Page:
Part four by David Carpenter

So you’re standing in the nice new shed, sorry, workshop. Small init? If you haven’t actually got your workshop yet, go to a shed shop and stand in some sheds of different sizes. Looks a lot different than an exercise on paper! Better still use the garage, suitably lined and lit. It’s the worse place to put a wet car, anyway.

What to put in it?

First thing is a bench. This is the most important part of the workshop and where you will spend most of your time. It must be substantial.

If you are handy with wood, make it to fit the available space from 4 x 4in timber for the legs and 4 x 2 for the top, and 6 x 1 for the frame. Cover the top with a slice of MDF to make it smooth. Then cover that with a layer of flooring vinyl or rubber sheet, or best of all a piece of old fashioned linoleum. Plain dark green is best – 12 BA nuts can be hard to find on a patterned surface. Use it for the floor as well, at least for the areas you stand on.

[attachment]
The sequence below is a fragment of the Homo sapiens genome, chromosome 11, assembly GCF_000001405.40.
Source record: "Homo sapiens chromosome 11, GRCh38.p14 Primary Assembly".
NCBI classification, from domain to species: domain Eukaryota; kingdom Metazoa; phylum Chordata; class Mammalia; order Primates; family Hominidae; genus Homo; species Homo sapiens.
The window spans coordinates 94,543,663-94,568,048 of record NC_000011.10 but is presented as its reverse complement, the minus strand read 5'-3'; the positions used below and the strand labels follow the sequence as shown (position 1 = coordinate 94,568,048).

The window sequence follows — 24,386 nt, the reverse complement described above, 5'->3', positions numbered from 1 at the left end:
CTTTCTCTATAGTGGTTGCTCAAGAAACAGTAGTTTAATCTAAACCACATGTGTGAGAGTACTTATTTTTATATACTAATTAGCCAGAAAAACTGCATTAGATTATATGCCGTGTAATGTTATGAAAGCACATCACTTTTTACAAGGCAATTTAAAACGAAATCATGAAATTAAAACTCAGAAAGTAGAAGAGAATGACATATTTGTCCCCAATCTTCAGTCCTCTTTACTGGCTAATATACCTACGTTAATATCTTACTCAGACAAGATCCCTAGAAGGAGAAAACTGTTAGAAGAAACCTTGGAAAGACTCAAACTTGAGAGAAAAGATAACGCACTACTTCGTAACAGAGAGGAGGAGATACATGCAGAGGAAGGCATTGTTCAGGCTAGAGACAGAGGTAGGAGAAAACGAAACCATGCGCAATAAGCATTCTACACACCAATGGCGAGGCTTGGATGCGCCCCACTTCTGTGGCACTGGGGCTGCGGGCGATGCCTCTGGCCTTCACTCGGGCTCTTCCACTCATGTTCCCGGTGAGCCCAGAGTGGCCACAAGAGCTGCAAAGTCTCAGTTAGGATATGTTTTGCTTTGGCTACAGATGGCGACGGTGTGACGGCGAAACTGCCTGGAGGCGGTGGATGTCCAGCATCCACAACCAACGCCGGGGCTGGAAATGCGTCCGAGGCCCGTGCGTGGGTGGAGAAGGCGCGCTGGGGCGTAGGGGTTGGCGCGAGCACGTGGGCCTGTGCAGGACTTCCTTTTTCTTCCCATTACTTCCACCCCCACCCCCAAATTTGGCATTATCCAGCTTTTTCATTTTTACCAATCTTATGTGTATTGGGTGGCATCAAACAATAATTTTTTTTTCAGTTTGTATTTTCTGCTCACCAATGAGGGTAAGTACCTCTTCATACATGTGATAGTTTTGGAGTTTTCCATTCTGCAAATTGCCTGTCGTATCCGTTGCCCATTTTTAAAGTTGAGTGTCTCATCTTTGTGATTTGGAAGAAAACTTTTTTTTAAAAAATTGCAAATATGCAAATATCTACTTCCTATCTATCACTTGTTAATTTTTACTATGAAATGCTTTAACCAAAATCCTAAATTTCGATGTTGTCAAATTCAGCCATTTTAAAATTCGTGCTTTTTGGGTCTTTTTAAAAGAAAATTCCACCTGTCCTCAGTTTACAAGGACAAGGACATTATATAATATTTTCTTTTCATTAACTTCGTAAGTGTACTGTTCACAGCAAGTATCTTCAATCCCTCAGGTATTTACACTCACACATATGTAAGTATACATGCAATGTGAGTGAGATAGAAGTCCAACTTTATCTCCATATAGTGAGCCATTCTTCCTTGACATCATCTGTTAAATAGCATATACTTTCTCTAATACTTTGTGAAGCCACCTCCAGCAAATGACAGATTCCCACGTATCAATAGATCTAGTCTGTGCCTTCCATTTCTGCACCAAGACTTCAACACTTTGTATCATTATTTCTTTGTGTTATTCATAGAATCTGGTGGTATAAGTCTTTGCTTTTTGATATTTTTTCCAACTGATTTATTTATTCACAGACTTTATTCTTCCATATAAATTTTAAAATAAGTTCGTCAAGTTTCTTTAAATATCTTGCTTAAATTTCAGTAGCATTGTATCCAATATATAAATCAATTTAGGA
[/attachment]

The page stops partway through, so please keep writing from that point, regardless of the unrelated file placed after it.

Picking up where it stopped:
If you are not into carpentry, buy a pair of two-drawer-high filing cabinets for use as pedestals – more drawers is better but still effectively the height of a two-drawer unit. Place a suitable length of kitchen worktop on top of the cabinets and glue batons round the underside of the worktop to hold it in place. Voilla! Instant bench and storage. Lockable cabinets are a good idea.

Or take your cheque book to your local tooling supplier and buy a ready-made metal workbench of suitable size. Or create just what you want in a bench like Cherry Hill (below).

You should fit a vice to the bench. For most of us an engineer’s vice with 100mm wide jaws is the norm. Vices are available is all sizes and configurations for special needs, from vices that swivel to large blacksmith’s vices to tiny jeweller’s vices.